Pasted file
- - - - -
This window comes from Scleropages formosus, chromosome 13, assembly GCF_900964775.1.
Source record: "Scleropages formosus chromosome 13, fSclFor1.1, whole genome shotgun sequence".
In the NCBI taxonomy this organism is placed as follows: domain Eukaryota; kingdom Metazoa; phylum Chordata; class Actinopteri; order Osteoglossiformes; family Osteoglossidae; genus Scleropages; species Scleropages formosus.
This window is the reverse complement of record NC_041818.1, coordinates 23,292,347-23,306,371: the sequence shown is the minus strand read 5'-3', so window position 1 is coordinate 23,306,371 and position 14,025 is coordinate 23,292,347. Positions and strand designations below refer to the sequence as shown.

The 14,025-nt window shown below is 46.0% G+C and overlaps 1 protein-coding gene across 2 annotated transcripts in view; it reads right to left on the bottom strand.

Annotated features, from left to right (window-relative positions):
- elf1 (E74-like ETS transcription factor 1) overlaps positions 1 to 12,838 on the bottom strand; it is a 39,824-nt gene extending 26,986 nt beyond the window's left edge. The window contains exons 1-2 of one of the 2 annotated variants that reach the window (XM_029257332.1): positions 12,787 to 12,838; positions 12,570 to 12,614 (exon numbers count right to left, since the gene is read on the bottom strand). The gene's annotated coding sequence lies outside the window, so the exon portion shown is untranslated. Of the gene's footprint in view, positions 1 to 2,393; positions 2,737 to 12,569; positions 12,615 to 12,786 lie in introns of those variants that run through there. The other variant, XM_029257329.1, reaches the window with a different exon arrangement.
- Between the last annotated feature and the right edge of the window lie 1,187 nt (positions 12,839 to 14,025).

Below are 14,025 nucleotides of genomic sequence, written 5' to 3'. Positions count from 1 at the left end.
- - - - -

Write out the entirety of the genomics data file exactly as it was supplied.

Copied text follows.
This window comes from Scleropages formosus, chromosome 13, assembly GCF_900964775.1.
Source record: "Scleropages formosus chromosome 13, fSclFor1.1, whole genome shotgun sequence".
In the NCBI taxonomy this organism is placed as follows: domain Eukaryota; kingdom Metazoa; phylum Chordata; class Actinopteri; order Osteoglossiformes; family Osteoglossidae; genus Scleropages; species Scleropages formosus.
This window is the reverse complement of record NC_041818.1, coordinates 23,292,347-23,306,371: the sequence shown is the minus strand read 5'-3', so window position 1 is coordinate 23,306,371 and position 14,025 is coordinate 23,292,347. Positions and strand designations below refer to the sequence as shown.

The 14,025-nt window shown below is 46.0% G+C and overlaps 1 protein-coding gene across 2 annotated transcripts in view; it reads right to left on the bottom strand.

Annotated features, from left to right (window-relative positions):
- elf1 (E74-like ETS transcription factor 1) overlaps positions 1 to 12,838 on the bottom strand; it is a 39,824-nt gene extending 26,986 nt beyond the window's left edge. The window contains exons 1-2 of one of the 2 annotated variants that reach the window (XM_029257332.1): positions 12,787 to 12,838; positions 12,570 to 12,614 (exon numbers count right to left, since the gene is read on the bottom strand). The gene's annotated coding sequence lies outside the window, so the exon portion shown is untranslated. Of the gene's footprint in view, positions 1 to 2,393; positions 2,737 to 12,569; positions 12,615 to 12,786 lie in introns of those variants that run through there. The other variant, XM_029257329.1, reaches the window with a different exon arrangement.
- Between the last annotated feature and the right edge of the window lie 1,187 nt (positions 12,839 to 14,025).

Below are 14,025 nucleotides of genomic sequence, written 5' to 3'. Positions count from 1 at the left end.